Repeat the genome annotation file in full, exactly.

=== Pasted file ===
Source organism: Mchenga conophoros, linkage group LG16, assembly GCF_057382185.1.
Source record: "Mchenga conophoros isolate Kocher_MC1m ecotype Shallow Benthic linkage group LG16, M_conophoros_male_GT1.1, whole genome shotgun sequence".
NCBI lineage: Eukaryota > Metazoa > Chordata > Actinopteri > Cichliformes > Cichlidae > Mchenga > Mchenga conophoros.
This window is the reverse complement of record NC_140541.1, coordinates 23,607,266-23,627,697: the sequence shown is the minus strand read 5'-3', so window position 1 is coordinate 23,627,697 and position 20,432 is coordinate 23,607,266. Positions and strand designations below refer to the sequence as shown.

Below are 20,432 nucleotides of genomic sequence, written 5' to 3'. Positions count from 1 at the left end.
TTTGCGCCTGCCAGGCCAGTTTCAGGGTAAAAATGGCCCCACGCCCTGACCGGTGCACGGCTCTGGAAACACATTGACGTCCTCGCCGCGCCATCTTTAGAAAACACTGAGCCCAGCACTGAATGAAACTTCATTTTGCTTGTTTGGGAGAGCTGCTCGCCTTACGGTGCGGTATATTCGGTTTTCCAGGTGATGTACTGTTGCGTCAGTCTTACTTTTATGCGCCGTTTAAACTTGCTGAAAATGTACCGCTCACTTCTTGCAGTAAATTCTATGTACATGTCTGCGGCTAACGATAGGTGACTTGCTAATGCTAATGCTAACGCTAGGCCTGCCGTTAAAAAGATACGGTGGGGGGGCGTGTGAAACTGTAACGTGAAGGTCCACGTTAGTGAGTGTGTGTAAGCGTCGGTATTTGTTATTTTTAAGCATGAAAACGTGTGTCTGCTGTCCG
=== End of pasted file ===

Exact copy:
Source organism: Mchenga conophoros, linkage group LG16, assembly GCF_057382185.1.
Source record: "Mchenga conophoros isolate Kocher_MC1m ecotype Shallow Benthic linkage group LG16, M_conophoros_male_GT1.1, whole genome shotgun sequence".
NCBI lineage: Eukaryota > Metazoa > Chordata > Actinopteri > Cichliformes > Cichlidae > Mchenga > Mchenga conophoros.
This window is the reverse complement of record NC_140541.1, coordinates 23,607,266-23,627,697: the sequence shown is the minus strand read 5'-3', so window position 1 is coordinate 23,627,697 and position 20,432 is coordinate 23,607,266. Positions and strand designations below refer to the sequence as shown.

Below are 20,432 nucleotides of genomic sequence, written 5' to 3'. Positions count from 1 at the left end.
TTTGCGCCTGCCAGGCCAGTTTCAGGGTAAAAATGGCCCCACGCCCTGACCGGTGCACGGCTCTGGAAACACATTGACGTCCTCGCCGCGCCATCTTTAGAAAACACTGAGCCCAGCACTGAATGAAACTTCATTTTGCTTGTTTGGGAGAGCTGCTCGCCTTACGGTGCGGTATATTCGGTTTTCCAGGTGATGTACTGTTGCGTCAGTCTTACTTTTATGCGCCGTTTAAACTTGCTGAAAATGTACCGCTCACTTCTTGCAGTAAATTCTATGTACATGTCTGCGGCTAACGATAGGTGACTTGCTAATGCTAATGCTAACGCTAGGCCTGCCGTTAAAAAGATACGGTGGGGGGGCGTGTGAAACTGTAACGTGAAGGTCCACGTTAGTGAGTGTGTGTAAGCGTCGGTATTTGTTATTTTTAAGCATGAAAACGTGTGTCTGCTGTCCG